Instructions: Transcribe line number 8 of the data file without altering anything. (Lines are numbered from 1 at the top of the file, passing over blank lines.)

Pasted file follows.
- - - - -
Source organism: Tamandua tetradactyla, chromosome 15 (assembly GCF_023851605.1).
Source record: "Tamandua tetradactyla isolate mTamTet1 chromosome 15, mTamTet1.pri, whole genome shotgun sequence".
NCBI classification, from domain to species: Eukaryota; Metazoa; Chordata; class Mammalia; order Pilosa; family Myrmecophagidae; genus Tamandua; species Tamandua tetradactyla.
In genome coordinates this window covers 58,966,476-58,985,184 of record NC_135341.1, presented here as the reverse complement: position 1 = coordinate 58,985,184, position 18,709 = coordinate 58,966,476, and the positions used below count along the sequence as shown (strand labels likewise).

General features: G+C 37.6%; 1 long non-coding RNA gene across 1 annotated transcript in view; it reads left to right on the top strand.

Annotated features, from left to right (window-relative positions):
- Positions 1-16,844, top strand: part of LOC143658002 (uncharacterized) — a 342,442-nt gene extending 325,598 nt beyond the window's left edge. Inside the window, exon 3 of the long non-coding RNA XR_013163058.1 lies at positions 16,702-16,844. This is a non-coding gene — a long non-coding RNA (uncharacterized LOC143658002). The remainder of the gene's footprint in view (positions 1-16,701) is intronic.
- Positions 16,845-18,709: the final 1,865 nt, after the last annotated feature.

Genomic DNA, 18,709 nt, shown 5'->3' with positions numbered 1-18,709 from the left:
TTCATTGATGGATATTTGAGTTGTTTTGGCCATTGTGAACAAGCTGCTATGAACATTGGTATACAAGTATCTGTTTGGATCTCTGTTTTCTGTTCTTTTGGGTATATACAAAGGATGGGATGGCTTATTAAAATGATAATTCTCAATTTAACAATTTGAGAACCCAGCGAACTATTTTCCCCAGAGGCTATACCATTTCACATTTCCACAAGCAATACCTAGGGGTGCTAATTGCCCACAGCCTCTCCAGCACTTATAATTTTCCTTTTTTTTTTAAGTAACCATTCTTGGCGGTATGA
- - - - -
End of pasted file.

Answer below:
- Positions 16,845-18,709: the final 1,865 nt, after the last annotated feature.